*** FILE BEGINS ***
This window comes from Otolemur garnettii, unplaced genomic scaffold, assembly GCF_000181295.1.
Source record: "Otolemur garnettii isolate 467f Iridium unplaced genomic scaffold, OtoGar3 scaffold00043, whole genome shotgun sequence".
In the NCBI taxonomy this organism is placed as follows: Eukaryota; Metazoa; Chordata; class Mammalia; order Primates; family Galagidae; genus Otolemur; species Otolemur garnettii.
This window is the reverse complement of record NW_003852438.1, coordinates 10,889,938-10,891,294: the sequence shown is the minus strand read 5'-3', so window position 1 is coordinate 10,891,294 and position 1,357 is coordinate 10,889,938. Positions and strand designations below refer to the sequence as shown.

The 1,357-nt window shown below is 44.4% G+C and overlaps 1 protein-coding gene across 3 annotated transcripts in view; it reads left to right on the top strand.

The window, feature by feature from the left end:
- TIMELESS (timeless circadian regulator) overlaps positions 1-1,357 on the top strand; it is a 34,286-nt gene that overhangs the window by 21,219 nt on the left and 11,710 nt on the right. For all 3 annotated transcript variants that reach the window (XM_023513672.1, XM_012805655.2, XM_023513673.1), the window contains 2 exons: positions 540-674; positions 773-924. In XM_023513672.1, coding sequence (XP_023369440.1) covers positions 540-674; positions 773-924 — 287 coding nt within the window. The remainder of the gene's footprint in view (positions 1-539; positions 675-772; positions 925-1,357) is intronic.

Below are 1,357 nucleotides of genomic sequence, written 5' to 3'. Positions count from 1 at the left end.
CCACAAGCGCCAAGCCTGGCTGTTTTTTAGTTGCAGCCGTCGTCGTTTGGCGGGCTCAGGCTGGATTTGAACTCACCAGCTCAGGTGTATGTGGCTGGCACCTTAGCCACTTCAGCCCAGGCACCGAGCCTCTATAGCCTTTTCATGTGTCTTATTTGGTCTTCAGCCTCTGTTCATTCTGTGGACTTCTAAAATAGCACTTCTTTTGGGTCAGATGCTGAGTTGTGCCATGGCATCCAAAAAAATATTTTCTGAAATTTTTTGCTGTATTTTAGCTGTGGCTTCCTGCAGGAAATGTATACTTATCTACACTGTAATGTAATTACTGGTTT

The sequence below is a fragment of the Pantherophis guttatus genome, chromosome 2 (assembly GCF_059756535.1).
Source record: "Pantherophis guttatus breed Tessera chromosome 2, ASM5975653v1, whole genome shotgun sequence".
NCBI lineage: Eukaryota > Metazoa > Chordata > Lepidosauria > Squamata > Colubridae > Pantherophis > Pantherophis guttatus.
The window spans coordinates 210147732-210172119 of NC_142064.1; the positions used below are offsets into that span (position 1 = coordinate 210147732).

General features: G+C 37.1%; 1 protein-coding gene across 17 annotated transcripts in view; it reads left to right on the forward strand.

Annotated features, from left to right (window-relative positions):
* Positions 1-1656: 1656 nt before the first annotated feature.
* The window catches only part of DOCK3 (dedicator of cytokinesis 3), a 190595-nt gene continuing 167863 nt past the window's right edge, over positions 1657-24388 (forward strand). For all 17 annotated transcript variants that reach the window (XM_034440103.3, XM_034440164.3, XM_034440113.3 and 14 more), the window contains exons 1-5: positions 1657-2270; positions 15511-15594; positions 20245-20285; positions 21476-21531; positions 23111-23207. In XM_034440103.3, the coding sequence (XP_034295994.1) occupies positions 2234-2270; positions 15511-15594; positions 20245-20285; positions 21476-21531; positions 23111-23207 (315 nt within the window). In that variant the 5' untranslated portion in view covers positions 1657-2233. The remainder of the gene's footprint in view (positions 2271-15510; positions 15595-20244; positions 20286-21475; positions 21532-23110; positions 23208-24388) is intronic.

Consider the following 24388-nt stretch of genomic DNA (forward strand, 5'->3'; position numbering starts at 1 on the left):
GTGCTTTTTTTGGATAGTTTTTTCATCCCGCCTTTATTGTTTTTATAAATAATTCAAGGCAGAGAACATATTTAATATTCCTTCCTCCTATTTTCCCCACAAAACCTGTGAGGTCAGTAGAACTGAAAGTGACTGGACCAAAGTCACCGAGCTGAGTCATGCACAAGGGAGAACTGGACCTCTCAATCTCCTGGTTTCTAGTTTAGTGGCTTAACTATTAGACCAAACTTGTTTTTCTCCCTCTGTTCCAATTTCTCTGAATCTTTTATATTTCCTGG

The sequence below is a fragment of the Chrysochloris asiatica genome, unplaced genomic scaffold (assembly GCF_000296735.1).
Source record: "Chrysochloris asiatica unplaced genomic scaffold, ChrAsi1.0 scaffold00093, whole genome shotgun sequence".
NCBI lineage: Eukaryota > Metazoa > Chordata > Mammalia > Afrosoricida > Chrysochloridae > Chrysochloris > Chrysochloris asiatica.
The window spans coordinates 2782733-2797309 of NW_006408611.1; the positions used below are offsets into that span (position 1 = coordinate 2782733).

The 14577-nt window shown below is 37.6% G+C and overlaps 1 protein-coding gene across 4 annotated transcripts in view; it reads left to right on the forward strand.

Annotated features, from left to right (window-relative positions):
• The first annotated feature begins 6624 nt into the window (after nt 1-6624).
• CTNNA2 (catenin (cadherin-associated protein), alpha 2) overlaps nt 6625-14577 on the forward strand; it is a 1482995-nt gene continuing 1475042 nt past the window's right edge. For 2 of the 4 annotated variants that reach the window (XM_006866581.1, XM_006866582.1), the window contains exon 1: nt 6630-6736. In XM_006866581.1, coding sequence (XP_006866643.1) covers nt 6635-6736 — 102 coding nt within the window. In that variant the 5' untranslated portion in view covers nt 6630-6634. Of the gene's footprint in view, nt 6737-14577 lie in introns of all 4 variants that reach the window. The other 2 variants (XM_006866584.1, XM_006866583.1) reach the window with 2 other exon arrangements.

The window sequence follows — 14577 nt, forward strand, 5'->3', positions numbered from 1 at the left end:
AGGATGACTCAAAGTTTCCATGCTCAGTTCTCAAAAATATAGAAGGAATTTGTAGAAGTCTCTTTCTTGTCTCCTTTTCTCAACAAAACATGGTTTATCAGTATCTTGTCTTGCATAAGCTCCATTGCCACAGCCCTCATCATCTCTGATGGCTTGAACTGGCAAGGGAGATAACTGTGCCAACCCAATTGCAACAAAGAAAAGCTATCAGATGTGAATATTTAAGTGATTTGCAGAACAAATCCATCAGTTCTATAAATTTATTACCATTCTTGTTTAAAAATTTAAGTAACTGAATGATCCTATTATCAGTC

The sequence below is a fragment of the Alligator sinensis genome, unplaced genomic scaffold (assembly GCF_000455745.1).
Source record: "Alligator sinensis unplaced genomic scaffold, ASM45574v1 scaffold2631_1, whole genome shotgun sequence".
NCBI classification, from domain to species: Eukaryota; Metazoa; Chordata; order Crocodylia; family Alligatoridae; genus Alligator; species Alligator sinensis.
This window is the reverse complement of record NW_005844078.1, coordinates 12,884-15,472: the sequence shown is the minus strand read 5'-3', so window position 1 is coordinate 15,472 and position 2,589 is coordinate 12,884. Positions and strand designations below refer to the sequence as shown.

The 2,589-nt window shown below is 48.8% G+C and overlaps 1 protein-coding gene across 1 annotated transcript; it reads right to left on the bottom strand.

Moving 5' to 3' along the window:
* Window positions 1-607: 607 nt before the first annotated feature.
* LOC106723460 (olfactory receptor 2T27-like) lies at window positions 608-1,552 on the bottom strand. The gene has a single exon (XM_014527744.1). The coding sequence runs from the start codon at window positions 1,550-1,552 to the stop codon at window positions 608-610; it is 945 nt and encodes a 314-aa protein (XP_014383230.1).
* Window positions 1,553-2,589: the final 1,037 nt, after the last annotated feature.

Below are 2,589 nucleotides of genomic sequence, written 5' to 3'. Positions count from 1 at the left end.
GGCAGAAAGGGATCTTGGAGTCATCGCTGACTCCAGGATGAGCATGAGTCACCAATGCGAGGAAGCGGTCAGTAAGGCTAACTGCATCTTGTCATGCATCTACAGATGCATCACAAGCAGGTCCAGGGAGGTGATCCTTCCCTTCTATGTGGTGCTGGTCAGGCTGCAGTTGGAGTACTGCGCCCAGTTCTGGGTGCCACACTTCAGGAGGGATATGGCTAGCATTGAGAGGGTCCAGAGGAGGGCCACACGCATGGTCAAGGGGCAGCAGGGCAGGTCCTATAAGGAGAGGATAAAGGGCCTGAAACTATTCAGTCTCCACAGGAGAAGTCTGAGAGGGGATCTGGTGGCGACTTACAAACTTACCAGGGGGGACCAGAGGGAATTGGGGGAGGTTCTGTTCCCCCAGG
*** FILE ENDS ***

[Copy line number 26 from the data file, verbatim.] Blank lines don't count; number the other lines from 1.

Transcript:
• The first annotated feature begins 6624 nt into the window (after nt 1-6624).